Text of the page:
So how can universities and colleges provide students with training opportunities that can set them up for success? The University System of Maryland, private colleges, and local community colleges offer a unique blend of life science programs and are continually developing innovative degrees, including certification programs.  This is where open communication and strong partnership between academia and industry will be a game-changer.

Firstly, companies within the region should play an active role in curriculum development, so that academic institutes may better align their programs to address the growing needs of the life science industry. The establishment of pipeline programs and apprenticeship opportunities will give students the foundational knowledge and hands-on training required for working in a regulated GMP setup. A few such programs have already been instituted with the Universities at Shady Grove, Montgomery College, and Frederick County College and should be further promoted and expanded. 

Setting up mock GMP facilities or unit operation equipment at educational institutes is another valuable way to increase student engagement. For example, as its facility in Maryland is currently under construction, Kite Pharma has equipped a research lab at Hood College with cell therapy manufacturing equipment. Through this setup, Kite Pharma has been able to train its own staff as well as college students. Even if these students do not become future Kite Pharma employees, their skill set will make them competitive for many other roles within the region.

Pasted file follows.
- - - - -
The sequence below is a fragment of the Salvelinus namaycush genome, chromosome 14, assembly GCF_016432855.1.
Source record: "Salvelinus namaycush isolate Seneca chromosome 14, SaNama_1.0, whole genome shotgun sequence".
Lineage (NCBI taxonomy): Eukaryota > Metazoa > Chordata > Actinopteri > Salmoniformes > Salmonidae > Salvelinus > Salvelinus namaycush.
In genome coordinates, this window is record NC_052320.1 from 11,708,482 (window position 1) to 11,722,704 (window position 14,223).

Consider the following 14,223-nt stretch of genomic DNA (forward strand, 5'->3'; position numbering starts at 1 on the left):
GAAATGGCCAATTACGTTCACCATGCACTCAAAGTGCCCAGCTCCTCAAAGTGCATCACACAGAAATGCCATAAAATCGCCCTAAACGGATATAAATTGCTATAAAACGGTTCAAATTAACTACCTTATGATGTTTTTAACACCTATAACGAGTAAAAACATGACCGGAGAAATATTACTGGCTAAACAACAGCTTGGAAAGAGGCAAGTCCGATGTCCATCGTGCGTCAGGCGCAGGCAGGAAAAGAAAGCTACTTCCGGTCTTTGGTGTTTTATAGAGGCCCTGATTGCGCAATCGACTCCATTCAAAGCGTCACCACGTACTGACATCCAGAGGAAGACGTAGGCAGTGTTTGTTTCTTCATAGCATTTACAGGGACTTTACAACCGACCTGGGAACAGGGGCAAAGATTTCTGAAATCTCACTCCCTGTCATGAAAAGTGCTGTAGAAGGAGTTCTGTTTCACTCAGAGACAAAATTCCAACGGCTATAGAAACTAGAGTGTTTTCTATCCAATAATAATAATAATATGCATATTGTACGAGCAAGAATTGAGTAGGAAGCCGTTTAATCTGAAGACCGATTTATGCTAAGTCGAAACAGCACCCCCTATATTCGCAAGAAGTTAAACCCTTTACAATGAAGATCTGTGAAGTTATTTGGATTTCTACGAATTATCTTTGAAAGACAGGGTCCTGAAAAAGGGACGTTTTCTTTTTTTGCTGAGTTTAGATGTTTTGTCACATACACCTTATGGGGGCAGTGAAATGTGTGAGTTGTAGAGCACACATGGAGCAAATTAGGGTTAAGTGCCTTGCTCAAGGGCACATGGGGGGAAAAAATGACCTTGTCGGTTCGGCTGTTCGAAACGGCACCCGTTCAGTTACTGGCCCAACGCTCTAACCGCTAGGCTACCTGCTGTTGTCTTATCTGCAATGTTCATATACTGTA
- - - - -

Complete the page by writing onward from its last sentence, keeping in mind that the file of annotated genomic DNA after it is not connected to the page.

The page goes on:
Bioprocess and cell therapy manufacturing requires strict adherence to GMP guidelines for product compliance and end-use safety, leaving little to no room for error. Thus, the industry must take steps to ramp up GMP training. One well-received suggestion from Aaron was the setting up of ‘GMP simulators’ that operate similarly to simulators used in pilot training. GMP simulators can mimic various real-life scenarios, through which employees can be trained to make accurate and swift decisions regarding equipment operation and manufacture troubleshooting.